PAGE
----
The Eddie Gaedel incident
AUGUST 19, 1951
A midget got to bat on this date in baseball history, and guess what? He walked. It was the famous, or infamous, depending on your outlook, marketing gimmick of that great baseball promoter Bill Veeck.
Veeck owned the old St. Louis Browns (who later moved to
Baltimore and became the Orioles) at the time, and needed to boost sagging attendance. He would only say that he planned a surprise between games of a doubleheader against the Detroit Tigers.
It didn’t seem like such a big deal when a huge cake was rolled out, out of it coming 3-foot 7-inch, 65 lb. Edward Carl “Eddie” Gaedel with number “1/8” on his back. Veeck’s real surprise, however, was having Eddie Gaedel pinch hit for the leadoff hitter, which took everyone off guard.
Veeck knew he’d get some resistance from the umpires, but he was ready. He had Gaedel sign a major league contract two days earlier. Veeck sent it to the Commissioner’s office on Friday, knowing it wouldn’t be looked at until Monday. Browns manager Zack Taylor had a copy of the contract in his pocket in the event home plate umpire Ed Hurley wanted proof Gaedel was a major leaguer. Hurley did.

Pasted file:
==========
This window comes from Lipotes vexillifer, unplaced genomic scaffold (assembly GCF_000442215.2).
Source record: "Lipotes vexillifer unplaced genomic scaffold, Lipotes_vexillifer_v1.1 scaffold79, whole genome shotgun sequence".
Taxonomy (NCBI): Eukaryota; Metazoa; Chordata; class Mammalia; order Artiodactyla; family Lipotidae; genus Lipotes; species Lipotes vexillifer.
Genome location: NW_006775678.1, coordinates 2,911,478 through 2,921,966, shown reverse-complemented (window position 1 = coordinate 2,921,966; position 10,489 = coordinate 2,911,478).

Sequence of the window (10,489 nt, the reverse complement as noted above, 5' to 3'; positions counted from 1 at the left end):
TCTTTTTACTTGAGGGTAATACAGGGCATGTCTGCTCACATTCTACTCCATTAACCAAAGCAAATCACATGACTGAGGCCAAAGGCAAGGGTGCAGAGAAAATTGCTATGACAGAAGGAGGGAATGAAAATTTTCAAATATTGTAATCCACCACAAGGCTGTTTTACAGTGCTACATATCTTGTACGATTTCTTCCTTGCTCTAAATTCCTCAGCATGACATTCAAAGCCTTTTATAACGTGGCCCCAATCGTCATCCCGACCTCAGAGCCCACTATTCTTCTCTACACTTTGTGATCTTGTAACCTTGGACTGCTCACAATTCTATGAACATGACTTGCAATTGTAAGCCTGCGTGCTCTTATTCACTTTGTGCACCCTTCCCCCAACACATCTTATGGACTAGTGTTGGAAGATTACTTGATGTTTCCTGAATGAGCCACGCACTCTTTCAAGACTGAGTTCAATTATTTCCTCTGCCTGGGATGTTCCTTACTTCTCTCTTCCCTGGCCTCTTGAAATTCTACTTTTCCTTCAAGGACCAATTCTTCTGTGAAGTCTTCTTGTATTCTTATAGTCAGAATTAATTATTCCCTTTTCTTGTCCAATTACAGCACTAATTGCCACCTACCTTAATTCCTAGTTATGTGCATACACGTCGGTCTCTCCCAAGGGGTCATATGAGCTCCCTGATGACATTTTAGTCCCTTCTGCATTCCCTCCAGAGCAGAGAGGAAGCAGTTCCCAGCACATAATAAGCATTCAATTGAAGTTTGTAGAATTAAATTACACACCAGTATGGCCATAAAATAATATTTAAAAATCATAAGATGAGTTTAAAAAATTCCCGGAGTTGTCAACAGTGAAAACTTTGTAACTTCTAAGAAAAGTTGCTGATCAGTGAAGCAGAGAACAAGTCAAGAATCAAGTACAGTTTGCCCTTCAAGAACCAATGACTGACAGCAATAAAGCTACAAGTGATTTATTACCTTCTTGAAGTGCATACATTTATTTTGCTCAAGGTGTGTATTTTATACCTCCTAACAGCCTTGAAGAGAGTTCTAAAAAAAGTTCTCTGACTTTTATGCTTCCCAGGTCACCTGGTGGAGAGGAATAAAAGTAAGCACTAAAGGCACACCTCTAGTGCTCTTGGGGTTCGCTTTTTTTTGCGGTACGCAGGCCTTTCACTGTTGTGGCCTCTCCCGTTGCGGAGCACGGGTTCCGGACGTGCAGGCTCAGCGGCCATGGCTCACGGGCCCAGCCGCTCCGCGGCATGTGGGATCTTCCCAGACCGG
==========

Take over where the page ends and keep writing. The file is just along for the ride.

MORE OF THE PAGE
Taylor showed him the contract and Gaedel stepped into the batter’s box.
The pitcher tried to find his strike zone. Gaedel walked on four pitches. He took a couple bows as he headed to first base, and received a standing ovation from the crowd.
The baseball establishment wasn’t crazy about the stunt. The rules were soon changed forbidding anyone from appearing in a major league game until after the Commissioner approves a contract.
Ironically, because walks don’t count as official times at bat, according to the statistics, Eddie Gaedel never batted.